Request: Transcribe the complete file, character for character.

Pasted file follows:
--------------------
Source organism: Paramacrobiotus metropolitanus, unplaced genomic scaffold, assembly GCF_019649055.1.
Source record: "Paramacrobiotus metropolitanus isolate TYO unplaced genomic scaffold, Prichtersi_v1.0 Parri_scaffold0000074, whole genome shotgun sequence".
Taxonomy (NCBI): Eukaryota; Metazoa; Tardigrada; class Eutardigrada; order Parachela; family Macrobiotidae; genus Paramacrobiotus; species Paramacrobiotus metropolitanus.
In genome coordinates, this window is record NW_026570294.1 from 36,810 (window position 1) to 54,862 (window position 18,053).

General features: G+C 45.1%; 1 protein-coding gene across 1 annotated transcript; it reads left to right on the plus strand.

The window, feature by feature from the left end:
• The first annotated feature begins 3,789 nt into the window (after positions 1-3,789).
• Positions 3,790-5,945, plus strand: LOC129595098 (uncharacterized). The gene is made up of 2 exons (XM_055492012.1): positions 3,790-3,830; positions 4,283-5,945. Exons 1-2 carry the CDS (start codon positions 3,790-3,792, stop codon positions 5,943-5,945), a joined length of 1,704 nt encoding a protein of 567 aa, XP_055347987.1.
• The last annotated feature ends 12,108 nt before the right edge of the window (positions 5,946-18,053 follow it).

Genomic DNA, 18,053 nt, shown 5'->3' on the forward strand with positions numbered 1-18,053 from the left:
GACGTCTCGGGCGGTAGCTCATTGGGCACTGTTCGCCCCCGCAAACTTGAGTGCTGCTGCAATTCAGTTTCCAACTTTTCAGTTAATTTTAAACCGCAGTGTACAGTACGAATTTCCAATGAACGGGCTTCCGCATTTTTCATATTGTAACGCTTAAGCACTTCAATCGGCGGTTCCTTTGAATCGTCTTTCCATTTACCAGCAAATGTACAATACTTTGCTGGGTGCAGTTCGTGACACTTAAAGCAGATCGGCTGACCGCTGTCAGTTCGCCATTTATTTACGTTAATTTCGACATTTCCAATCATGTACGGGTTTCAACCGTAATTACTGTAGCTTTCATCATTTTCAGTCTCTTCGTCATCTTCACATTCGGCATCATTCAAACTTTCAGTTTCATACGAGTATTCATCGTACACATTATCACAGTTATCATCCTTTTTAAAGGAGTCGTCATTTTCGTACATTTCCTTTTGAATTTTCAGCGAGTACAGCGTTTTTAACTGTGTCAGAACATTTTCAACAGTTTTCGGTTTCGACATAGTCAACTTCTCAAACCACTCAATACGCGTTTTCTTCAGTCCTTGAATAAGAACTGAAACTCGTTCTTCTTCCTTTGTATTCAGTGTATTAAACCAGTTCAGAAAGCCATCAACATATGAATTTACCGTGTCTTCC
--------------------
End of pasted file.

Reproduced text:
Source organism: Paramacrobiotus metropolitanus, unplaced genomic scaffold, assembly GCF_019649055.1.
Source record: "Paramacrobiotus metropolitanus isolate TYO unplaced genomic scaffold, Prichtersi_v1.0 Parri_scaffold0000074, whole genome shotgun sequence".
Taxonomy (NCBI): Eukaryota; Metazoa; Tardigrada; class Eutardigrada; order Parachela; family Macrobiotidae; genus Paramacrobiotus; species Paramacrobiotus metropolitanus.
In genome coordinates, this window is record NW_026570294.1 from 36,810 (window position 1) to 54,862 (window position 18,053).

General features: G+C 45.1%; 1 protein-coding gene across 1 annotated transcript; it reads left to right on the plus strand.

The window, feature by feature from the left end:
• The first annotated feature begins 3,789 nt into the window (after positions 1-3,789).
• Positions 3,790-5,945, plus strand: LOC129595098 (uncharacterized). The gene is made up of 2 exons (XM_055492012.1): positions 3,790-3,830; positions 4,283-5,945. Exons 1-2 carry the CDS (start codon positions 3,790-3,792, stop codon positions 5,943-5,945), a joined length of 1,704 nt encoding a protein of 567 aa, XP_055347987.1.
• The last annotated feature ends 12,108 nt before the right edge of the window (positions 5,946-18,053 follow it).

Genomic DNA, 18,053 nt, shown 5'->3' on the forward strand with positions numbered 1-18,053 from the left:
GACGTCTCGGGCGGTAGCTCATTGGGCACTGTTCGCCCCCGCAAACTTGAGTGCTGCTGCAATTCAGTTTCCAACTTTTCAGTTAATTTTAAACCGCAGTGTACAGTACGAATTTCCAATGAACGGGCTTCCGCATTTTTCATATTGTAACGCTTAAGCACTTCAATCGGCGGTTCCTTTGAATCGTCTTTCCATTTACCAGCAAATGTACAATACTTTGCTGGGTGCAGTTCGTGACACTTAAAGCAGATCGGCTGACCGCTGTCAGTTCGCCATTTATTTACGTTAATTTCGACATTTCCAATCATGTACGGGTTTCAACCGTAATTACTGTAGCTTTCATCATTTTCAGTCTCTTCGTCATCTTCACATTCGGCATCATTCAAACTTTCAGTTTCATACGAGTATTCATCGTACACATTATCACAGTTATCATCCTTTTTAAAGGAGTCGTCATTTTCGTACATTTCCTTTTGAATTTTCAGCGAGTACAGCGTTTTTAACTGTGTCAGAACATTTTCAACAGTTTTCGGTTTCGACATAGTCAACTTCTCAAACCACTCAATACGCGTTTTCTTCAGTCCTTGAATAAGAACTGAAACTCGTTCTTCTTCCTTTGTATTCAGTGTATTAAACCAGTTCAGAAAGCCATCAACATATGAATTTACCGTGTCTTCC